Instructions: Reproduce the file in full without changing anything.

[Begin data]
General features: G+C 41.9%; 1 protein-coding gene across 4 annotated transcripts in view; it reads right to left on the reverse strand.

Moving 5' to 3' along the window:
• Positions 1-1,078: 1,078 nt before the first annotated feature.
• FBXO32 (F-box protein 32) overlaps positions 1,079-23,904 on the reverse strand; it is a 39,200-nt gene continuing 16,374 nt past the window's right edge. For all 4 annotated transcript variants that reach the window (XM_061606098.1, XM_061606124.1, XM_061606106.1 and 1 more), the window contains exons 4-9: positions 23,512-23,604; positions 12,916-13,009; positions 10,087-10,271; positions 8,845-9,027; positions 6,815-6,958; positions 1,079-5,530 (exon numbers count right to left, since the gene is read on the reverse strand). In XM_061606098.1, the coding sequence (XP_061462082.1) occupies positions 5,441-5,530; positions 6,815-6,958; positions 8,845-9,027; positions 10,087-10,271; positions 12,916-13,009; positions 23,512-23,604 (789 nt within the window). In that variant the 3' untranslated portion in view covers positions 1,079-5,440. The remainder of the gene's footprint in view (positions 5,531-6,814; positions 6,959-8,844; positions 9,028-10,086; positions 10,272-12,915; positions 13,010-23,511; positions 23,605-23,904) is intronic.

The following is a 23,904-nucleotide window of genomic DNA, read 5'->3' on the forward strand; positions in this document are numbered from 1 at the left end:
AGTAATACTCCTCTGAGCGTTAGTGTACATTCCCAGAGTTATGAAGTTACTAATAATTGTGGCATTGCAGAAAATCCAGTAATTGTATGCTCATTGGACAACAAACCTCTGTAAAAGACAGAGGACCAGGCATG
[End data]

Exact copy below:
General features: G+C 41.9%; 1 protein-coding gene across 4 annotated transcripts in view; it reads right to left on the reverse strand.

Moving 5' to 3' along the window:
• Positions 1-1,078: 1,078 nt before the first annotated feature.
• FBXO32 (F-box protein 32) overlaps positions 1,079-23,904 on the reverse strand; it is a 39,200-nt gene continuing 16,374 nt past the window's right edge. For all 4 annotated transcript variants that reach the window (XM_061606098.1, XM_061606124.1, XM_061606106.1 and 1 more), the window contains exons 4-9: positions 23,512-23,604; positions 12,916-13,009; positions 10,087-10,271; positions 8,845-9,027; positions 6,815-6,958; positions 1,079-5,530 (exon numbers count right to left, since the gene is read on the reverse strand). In XM_061606098.1, the coding sequence (XP_061462082.1) occupies positions 5,441-5,530; positions 6,815-6,958; positions 8,845-9,027; positions 10,087-10,271; positions 12,916-13,009; positions 23,512-23,604 (789 nt within the window). In that variant the 3' untranslated portion in view covers positions 1,079-5,440. The remainder of the gene's footprint in view (positions 5,531-6,814; positions 6,959-8,844; positions 9,028-10,086; positions 10,272-12,915; positions 13,010-23,511; positions 23,605-23,904) is intronic.

The following is a 23,904-nucleotide window of genomic DNA, read 5'->3' on the forward strand; positions in this document are numbered from 1 at the left end:
AGTAATACTCCTCTGAGCGTTAGTGTACATTCCCAGAGTTATGAAGTTACTAATAATTGTGGCATTGCAGAAAATCCAGTAATTGTATGCTCATTGGACAACAAACCTCTGTAAAAGACAGAGGACCAGGCATG